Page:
When most children’s picture books have rabbits and bears romping around in blank space, it’s exhilarating to come across illustrations that have a sense of landscape – where a child can lose himself not just in the story but in the imagery and be transported into an unknown world that feeds imagination and builds up a sense of line, texture, colour and awareness of visual language.
The landscape in Winter’s Child by Angela McAllister and illustrated by Grahame Baker Smith, published by Templar, had my 8-year-old granddaughter turning and looking at each page with anticipated delight before she began reading. The author and illustrator have collaborated previously on a picture book – Leon and the Place Between, was short-listed for the Kate Greenaway and Grahame Baker Smith’s picture book, FArTHER, won the award in 2011.
Winter’s Child is set in an unforgiving landscape that seems to crackle with cold. A small house stands isolated in an icy valley with sunlight bouncing off an entirely crystalized world. A ship lying frozen in ice reminds me of the ships stranded in the sands of the Namibian desert along the skeleton coast. Where are the sailors? And in Winter’s Child, where is everyone? What has happened that a boy and his mother and nana are living so isolated and alone?
Tom spends his days skating and ski-ing through a landscape that throws sharp shadows and where blue skies bristle with hoary frost. When a barefooted boy makes his appearance and invites Tom to play, they build snow horses that hang with ice manes and play chimes on icicles that hang from the trees.
But winter is taking long to disappear. In Tom’s cottage they have run out of food and nana is poorly. There is no wood left in the woodpile so Tom burns his skis and the ladder of his tree house. When the strange bare-footed boy says he has to leave, there are hints of why winter has lasted so long. My granddaughter stopped for long moments to look at the mysterious clues in the illustrations – the icy, stamping horses with their blazing emerald eyes, (or are they tourmalines?) the tossing manes and cold snorting breath.
I thought of the white horses in Roy Campbell’s poem – Horses of the Camargue.
But in a shroud of silence like the dead,
I heard a sudden harmony of hooves,
And, turning, saw afar
A hundred snowy horses unconfined,
The silver runaways of Neptune's car
Racing, spray-curled, like waves before the wind.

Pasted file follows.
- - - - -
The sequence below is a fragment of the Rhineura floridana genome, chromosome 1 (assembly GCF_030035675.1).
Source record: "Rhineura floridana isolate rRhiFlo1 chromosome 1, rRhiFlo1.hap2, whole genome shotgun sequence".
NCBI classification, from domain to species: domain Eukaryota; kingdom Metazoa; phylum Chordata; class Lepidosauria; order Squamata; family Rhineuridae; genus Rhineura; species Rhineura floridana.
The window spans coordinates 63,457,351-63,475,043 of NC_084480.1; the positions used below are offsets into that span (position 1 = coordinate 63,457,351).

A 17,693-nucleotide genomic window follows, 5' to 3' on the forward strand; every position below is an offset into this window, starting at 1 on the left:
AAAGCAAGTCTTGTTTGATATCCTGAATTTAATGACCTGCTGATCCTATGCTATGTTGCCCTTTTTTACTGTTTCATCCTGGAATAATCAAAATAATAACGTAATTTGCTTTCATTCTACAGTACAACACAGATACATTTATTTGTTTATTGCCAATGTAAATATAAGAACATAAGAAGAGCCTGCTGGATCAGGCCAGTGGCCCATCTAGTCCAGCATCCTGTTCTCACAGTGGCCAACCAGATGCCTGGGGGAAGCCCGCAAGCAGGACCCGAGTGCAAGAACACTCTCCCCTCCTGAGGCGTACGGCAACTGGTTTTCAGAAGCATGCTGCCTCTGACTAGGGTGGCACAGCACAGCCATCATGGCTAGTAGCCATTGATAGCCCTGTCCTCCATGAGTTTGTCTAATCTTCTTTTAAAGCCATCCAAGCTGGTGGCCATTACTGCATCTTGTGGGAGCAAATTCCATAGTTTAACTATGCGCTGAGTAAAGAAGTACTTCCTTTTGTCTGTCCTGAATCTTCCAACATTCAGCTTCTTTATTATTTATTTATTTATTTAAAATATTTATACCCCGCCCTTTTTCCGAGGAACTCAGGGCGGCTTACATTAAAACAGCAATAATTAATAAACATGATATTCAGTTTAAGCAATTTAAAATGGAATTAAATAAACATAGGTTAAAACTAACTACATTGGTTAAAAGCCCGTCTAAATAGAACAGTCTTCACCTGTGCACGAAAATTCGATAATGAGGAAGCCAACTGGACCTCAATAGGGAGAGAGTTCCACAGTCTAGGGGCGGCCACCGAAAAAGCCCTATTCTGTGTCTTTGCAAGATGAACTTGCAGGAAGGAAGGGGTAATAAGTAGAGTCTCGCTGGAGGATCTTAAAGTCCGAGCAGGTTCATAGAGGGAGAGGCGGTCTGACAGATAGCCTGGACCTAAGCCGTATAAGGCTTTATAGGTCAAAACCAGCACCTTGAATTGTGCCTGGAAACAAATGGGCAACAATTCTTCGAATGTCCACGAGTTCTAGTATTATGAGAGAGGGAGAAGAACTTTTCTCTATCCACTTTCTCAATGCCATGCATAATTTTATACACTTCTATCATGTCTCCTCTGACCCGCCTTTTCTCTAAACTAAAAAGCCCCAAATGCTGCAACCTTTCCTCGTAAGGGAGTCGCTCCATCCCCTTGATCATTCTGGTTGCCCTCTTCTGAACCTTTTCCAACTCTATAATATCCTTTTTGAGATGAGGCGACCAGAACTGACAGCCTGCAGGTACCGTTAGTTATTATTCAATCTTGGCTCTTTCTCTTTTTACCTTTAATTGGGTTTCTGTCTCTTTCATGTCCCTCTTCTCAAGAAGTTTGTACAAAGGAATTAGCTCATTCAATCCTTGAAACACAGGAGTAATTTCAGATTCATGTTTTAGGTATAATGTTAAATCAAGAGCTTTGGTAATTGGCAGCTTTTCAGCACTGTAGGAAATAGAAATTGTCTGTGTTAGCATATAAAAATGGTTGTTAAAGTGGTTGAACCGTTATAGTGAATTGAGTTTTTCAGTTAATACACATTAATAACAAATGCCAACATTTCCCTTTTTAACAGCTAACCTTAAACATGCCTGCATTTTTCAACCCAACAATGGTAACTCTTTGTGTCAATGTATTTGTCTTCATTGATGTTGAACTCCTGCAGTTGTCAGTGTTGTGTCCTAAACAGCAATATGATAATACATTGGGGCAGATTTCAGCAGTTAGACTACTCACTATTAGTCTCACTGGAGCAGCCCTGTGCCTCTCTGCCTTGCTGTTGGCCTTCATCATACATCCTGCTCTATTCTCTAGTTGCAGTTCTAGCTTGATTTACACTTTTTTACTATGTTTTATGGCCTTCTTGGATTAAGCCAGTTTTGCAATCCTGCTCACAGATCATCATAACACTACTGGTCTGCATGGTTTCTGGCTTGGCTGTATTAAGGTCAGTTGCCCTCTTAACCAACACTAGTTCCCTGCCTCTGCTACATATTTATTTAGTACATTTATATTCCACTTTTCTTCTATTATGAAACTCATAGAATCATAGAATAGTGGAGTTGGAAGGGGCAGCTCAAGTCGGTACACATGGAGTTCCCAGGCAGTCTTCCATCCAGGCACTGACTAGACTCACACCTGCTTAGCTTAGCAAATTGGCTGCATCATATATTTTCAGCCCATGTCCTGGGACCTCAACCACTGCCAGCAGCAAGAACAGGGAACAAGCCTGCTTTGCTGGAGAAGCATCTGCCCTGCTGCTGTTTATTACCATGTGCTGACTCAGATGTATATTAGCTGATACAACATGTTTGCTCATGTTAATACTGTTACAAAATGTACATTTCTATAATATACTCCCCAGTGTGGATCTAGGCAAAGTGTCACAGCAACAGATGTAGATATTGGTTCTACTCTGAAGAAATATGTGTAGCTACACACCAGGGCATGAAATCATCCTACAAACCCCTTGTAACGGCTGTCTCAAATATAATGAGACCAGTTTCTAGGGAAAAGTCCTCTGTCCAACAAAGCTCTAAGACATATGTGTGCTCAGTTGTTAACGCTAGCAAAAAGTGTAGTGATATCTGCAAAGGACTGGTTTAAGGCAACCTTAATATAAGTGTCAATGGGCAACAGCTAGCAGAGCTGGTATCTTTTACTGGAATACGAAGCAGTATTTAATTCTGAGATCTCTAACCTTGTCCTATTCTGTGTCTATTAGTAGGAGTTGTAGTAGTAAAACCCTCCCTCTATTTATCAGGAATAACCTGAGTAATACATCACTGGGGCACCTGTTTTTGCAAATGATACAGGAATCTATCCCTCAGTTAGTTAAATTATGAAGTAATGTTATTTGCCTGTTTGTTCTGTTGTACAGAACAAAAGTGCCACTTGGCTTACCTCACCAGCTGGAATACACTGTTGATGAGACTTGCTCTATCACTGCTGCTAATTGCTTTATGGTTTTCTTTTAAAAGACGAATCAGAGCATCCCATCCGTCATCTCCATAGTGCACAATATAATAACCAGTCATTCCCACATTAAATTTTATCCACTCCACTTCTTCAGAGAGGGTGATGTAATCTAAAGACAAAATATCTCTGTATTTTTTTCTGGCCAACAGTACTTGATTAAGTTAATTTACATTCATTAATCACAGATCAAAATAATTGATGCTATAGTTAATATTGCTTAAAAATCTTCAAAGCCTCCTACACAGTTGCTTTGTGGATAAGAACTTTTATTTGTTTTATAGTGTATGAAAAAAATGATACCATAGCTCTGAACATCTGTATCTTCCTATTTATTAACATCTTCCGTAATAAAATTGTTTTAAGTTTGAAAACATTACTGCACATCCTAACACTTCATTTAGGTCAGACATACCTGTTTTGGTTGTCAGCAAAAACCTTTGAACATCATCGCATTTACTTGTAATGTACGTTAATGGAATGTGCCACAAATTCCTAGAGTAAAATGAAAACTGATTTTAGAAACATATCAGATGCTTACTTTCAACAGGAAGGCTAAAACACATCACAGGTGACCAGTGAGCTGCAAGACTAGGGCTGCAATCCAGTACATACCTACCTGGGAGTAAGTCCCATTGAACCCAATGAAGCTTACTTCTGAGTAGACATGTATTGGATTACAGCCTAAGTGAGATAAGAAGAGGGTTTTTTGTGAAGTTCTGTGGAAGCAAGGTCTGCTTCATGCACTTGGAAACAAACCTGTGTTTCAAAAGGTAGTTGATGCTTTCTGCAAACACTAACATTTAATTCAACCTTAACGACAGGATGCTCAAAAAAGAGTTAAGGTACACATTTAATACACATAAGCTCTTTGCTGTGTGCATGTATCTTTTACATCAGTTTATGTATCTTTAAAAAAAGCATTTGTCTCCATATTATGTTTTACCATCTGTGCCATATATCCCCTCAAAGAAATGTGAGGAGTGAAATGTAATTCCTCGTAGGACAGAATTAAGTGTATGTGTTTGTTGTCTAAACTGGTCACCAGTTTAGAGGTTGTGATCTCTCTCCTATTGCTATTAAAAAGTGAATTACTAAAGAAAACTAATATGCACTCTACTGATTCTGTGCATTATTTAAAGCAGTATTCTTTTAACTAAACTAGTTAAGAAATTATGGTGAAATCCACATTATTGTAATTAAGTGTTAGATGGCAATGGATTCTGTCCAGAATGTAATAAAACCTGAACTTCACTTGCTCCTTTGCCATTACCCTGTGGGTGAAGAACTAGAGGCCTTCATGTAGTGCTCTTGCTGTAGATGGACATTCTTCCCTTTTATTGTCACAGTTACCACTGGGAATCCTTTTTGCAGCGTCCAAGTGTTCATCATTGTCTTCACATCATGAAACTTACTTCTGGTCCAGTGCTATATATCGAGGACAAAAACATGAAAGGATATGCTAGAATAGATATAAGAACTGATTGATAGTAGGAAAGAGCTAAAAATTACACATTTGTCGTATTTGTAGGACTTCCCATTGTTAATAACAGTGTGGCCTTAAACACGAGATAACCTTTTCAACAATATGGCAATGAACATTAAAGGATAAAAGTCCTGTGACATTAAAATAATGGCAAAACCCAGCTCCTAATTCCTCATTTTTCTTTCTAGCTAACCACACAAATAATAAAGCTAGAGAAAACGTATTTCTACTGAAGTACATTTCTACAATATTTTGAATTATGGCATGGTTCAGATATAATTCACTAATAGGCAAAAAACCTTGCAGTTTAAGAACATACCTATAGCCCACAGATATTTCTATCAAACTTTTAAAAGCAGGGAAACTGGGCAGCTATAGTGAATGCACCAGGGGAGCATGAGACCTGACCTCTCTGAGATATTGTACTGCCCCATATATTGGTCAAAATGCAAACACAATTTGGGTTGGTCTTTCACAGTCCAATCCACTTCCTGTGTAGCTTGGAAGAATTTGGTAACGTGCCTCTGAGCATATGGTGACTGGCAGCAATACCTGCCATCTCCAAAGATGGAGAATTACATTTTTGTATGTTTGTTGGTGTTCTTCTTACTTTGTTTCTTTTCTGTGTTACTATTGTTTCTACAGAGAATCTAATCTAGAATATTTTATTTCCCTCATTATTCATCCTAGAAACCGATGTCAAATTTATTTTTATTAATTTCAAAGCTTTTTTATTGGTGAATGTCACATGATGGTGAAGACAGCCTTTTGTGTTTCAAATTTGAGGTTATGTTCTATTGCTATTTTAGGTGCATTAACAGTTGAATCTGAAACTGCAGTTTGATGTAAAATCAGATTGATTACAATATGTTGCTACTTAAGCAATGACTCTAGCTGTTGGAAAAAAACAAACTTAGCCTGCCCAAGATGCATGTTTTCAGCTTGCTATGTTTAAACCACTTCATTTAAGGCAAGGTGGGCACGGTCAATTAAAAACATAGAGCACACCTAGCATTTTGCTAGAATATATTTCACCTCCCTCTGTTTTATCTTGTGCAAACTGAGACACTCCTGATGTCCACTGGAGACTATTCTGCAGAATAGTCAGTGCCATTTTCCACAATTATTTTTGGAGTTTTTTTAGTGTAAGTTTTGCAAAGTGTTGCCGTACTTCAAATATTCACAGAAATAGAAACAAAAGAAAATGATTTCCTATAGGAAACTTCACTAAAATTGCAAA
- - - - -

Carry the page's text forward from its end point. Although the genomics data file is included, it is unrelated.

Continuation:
Sons of the Mistral, fleet
As him with whose strong gusts they love to flee,
Who shod the flying thunders on their feet
And plumed them with the snortings of the sea;
Theirs is no earthly breed
Who only haunts the verges of the earth
And only on the sea's salt herbage feed-
Surely the great white breakers gave them birth.
And I wondered if both Angela McAllister and Grahame Baker-Smith might have drawn on them too.
Frozen waterfalls and icicles melting and the first crocuses, are depicted by Grahame Baker Smith, not just in vast double-page spreads with small figures in an overwhelming frozen landscape, but in tiny, exquisite close-up vignettes reminiscent of the very best in Shaun Tan’s work.
My only wish for Tom is that the flowery, Spring girl won’t be too genteel. My hope is that she will have a naughty, impish manner and that she and Tom will explore the mossy caves, catch fish with their hands, swing from trees and run as wild as Tom did with Winter’s Child.
In choosing pictures books, the deciding questions are... Will the landscape mesmerize and tease the imagination and will the illustrations be so powerful, they’ll be remembered into adulthood? How many of your own picture books do you remember not through the words, but the pictures? The magical forest that set your mind racing, the tiny details of mushroom houses… I must be careful here as I might be doing myself out of a job. But illustration and word work in tandem. Why else would I remember the words of Horses of the Camargue from my childhood? But when you find a book like Winter’s Child, you know the images will be remembered for a long, long time.
Dianne Hofmeyr’s latest picture book illustrated by Piet Grobler, The Magic Bojabi Tree, has been nominated for the 2014 Kate Greenaway list.